Love Letters Of World War Ii

1762 words - 8 pages

“Letters were a great comfort. And the mail was indispensable. We couldn’t have won the war without it. It was terribly important as a motivator of the troops. Mail call, whenever it happened it was a delight,” Paul Fussel commented about mail during World War II. Love letters had a large impact on soldiers and their loved ones; they also affected their attitudes and performances, and the letter content was similar in almost all letters home. Receiving a letter was one of the best things a person could get whether you were in the war or you were home while a loved one was at war.
Because soldiers were gone for long periods of time, people depended on their letters from their loved ones at the war (“Letters from the Front”). Letters, however, were not only important to the mothers, wives, children, and other relatives, but they were also important to all the soldiers at war. When families received letters it let them know how the soldier was doing which would give the family relief. When a loved one is away constant worry becomes real, getting a letter telling loved ones they are okay is the best thing. A private named Sid Phillips celebrated his eighteenth birthday in the war, and the next day he got a letter from home and said it was “The best present possible” (“Communication”).
All the letters sent out of the war were monitored so that the enemy could not get any information to help them get ahead in the war. When soldiers wrote letters they were sent to a place that would black out any information that would be useful to the enemy before it was sent home. The place that would black out information on the letters was known as the blackout station. Even though the letters would be sent away for monitoring, the soldiers themselves would try to watch what they revealed also. Because the letters were so strictly monitored, all the soldiers could really tell their families was that they were okay (“Communication”).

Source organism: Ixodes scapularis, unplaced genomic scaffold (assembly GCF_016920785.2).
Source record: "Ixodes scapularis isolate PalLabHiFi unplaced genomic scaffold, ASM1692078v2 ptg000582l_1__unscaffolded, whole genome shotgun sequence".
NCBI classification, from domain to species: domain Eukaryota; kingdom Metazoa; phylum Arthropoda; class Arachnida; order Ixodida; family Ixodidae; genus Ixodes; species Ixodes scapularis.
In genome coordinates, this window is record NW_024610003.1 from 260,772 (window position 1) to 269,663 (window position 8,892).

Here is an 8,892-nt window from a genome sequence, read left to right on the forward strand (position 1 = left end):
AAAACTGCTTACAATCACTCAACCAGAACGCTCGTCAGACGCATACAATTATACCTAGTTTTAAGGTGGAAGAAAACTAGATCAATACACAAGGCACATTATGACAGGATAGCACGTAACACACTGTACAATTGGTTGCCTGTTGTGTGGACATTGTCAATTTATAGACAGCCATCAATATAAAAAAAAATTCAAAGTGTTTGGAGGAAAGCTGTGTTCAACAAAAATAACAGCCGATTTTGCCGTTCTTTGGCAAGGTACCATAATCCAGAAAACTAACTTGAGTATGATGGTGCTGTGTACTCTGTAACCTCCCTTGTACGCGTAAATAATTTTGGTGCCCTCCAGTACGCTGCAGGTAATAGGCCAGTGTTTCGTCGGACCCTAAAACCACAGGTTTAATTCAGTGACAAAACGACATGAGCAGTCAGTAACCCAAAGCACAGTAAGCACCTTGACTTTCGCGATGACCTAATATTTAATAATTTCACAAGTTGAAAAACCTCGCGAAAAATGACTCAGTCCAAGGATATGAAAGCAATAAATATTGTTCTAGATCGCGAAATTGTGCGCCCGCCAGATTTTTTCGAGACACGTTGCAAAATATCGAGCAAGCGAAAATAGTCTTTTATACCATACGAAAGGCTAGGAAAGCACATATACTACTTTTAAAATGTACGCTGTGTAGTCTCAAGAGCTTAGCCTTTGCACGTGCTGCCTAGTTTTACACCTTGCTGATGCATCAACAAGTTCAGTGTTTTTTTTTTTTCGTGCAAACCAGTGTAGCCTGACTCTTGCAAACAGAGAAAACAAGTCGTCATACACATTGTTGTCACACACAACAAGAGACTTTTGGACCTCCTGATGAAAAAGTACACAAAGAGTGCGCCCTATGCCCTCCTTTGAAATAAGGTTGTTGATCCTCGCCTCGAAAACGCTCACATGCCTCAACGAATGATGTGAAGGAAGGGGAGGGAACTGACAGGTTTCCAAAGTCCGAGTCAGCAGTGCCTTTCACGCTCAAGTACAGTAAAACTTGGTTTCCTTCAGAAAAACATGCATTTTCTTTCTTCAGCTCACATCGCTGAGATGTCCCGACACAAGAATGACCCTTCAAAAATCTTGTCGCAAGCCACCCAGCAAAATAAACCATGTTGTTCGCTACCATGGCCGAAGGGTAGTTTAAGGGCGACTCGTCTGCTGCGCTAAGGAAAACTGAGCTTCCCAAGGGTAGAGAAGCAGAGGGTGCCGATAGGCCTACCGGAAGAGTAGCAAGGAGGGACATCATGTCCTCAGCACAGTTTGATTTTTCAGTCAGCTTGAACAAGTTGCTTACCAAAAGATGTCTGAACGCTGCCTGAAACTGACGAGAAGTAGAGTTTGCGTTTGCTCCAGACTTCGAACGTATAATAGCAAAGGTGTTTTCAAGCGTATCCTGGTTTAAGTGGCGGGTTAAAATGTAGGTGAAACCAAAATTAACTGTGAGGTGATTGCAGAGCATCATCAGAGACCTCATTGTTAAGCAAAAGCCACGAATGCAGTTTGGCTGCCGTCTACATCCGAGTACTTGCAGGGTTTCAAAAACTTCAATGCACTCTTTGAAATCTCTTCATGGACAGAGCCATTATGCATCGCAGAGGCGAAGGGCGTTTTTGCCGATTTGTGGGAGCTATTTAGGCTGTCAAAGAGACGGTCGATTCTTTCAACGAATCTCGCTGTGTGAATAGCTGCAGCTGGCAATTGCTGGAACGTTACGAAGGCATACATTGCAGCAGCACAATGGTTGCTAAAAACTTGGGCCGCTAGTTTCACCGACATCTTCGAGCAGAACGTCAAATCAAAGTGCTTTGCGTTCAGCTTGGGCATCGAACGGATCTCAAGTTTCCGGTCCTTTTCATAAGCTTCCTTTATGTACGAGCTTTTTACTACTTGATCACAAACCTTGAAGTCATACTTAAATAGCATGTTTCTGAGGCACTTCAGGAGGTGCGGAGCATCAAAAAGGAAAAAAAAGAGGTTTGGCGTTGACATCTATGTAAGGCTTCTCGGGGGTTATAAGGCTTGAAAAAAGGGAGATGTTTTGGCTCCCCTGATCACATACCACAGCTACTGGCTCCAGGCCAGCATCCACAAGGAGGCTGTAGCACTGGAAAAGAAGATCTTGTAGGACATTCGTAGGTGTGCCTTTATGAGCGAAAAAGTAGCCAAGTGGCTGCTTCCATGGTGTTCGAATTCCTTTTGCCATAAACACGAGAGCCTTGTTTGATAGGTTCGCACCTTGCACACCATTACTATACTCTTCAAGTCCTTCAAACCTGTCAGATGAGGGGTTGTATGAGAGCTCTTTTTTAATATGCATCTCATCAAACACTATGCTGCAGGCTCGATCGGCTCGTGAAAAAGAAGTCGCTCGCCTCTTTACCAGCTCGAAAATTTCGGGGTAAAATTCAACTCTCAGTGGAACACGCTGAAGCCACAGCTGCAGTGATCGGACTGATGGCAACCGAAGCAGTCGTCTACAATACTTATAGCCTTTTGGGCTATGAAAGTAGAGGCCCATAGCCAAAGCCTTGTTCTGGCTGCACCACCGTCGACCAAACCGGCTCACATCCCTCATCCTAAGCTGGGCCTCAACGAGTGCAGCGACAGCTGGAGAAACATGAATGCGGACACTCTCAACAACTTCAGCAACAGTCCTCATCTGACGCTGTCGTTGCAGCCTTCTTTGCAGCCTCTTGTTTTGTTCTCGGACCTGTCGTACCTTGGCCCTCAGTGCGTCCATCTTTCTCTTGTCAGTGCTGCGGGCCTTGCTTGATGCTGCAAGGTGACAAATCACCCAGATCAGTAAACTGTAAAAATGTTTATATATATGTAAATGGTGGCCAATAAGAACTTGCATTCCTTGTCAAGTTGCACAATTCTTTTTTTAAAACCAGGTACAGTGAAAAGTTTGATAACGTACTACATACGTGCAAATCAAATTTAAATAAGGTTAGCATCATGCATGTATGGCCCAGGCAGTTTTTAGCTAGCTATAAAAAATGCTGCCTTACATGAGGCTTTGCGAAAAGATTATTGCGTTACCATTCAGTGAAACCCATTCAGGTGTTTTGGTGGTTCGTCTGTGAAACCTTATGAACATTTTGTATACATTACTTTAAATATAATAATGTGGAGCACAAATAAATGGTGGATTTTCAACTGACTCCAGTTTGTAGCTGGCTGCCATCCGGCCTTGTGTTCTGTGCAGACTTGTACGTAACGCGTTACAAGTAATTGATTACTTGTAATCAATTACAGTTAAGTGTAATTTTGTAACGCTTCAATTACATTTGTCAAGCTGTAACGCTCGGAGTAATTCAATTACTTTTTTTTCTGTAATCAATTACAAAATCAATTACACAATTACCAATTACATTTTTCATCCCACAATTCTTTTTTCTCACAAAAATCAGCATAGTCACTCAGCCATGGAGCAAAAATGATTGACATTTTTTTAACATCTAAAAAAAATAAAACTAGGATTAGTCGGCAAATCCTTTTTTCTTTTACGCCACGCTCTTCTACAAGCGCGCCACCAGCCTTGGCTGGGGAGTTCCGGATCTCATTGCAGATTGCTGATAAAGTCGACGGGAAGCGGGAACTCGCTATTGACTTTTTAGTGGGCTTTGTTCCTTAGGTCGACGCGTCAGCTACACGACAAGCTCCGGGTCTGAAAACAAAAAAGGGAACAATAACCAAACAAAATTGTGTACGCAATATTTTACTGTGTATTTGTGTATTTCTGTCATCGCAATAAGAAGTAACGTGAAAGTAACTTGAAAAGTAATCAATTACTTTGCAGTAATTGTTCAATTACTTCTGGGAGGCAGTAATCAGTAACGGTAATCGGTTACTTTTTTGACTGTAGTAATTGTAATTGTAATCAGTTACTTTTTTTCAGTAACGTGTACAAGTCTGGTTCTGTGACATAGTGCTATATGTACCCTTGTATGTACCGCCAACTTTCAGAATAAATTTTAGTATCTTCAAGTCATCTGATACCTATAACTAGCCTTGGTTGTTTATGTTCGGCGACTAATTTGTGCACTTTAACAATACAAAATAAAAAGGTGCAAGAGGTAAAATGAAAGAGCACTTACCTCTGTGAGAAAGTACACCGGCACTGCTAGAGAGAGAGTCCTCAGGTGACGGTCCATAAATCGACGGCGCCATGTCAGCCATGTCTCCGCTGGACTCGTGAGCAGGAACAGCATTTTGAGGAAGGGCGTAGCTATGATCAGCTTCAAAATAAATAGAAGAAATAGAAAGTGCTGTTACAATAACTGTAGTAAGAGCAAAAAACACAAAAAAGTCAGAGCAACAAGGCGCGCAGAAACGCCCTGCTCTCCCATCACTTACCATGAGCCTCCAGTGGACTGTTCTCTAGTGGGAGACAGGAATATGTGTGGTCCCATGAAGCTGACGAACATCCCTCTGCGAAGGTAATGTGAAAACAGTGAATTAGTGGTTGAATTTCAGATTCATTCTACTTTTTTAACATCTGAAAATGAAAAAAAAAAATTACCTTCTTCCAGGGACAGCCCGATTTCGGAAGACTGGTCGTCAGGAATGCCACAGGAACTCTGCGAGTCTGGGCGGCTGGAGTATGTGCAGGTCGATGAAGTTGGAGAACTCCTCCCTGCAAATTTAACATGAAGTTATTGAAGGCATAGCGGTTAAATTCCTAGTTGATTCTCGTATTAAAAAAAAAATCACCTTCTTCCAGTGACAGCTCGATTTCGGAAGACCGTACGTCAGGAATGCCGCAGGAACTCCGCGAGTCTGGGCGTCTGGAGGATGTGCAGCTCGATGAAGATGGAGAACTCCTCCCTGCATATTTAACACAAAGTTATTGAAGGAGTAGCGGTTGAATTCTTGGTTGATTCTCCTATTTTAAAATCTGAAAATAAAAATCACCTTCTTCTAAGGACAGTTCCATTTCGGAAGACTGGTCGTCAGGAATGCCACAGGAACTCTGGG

Locations were always kept a secret in the war and if a soldier were to put their secret location in a letter it would be blacked out at the blackout station. Soldiers would rarely get more that a twenty-four hour notice before they had to leave their present locations. So, they would have to spontaneously pick up what they had and go someplace new. Most of the soldiers would not care that they had little time to pack up and leave because they were working toward ending the war (Frederick). Some soldiers would have to visit all the secret locations to get statements, so they had to move every day (“Letters from the Front”).
Probably the hardest part about getting letters was the waiting game. It took a long time to send and receive mail from the soldiers because it had to be monitored and sent very far away (“Communication”). Because soldiers were gone for long periods of time it made their loved ones have to wait to see them again. This is why families depended on letters from their loved ones. It was hard for them to wait because...

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